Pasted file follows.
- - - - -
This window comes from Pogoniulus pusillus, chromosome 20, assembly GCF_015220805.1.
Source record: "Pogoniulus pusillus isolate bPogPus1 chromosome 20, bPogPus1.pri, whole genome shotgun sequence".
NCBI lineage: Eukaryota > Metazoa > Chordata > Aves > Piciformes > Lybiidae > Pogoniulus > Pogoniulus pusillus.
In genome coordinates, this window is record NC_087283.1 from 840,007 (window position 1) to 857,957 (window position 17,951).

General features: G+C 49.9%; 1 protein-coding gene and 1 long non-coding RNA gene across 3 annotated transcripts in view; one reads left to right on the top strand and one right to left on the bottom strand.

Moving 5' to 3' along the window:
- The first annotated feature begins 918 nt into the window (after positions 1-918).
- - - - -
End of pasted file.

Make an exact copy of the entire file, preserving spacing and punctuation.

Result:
This window comes from Pogoniulus pusillus, chromosome 20, assembly GCF_015220805.1.
Source record: "Pogoniulus pusillus isolate bPogPus1 chromosome 20, bPogPus1.pri, whole genome shotgun sequence".
NCBI lineage: Eukaryota > Metazoa > Chordata > Aves > Piciformes > Lybiidae > Pogoniulus > Pogoniulus pusillus.
In genome coordinates, this window is record NC_087283.1 from 840,007 (window position 1) to 857,957 (window position 17,951).

General features: G+C 49.9%; 1 protein-coding gene and 1 long non-coding RNA gene across 3 annotated transcripts in view; one reads left to right on the top strand and one right to left on the bottom strand.

Moving 5' to 3' along the window:
- The first annotated feature begins 918 nt into the window (after positions 1-918).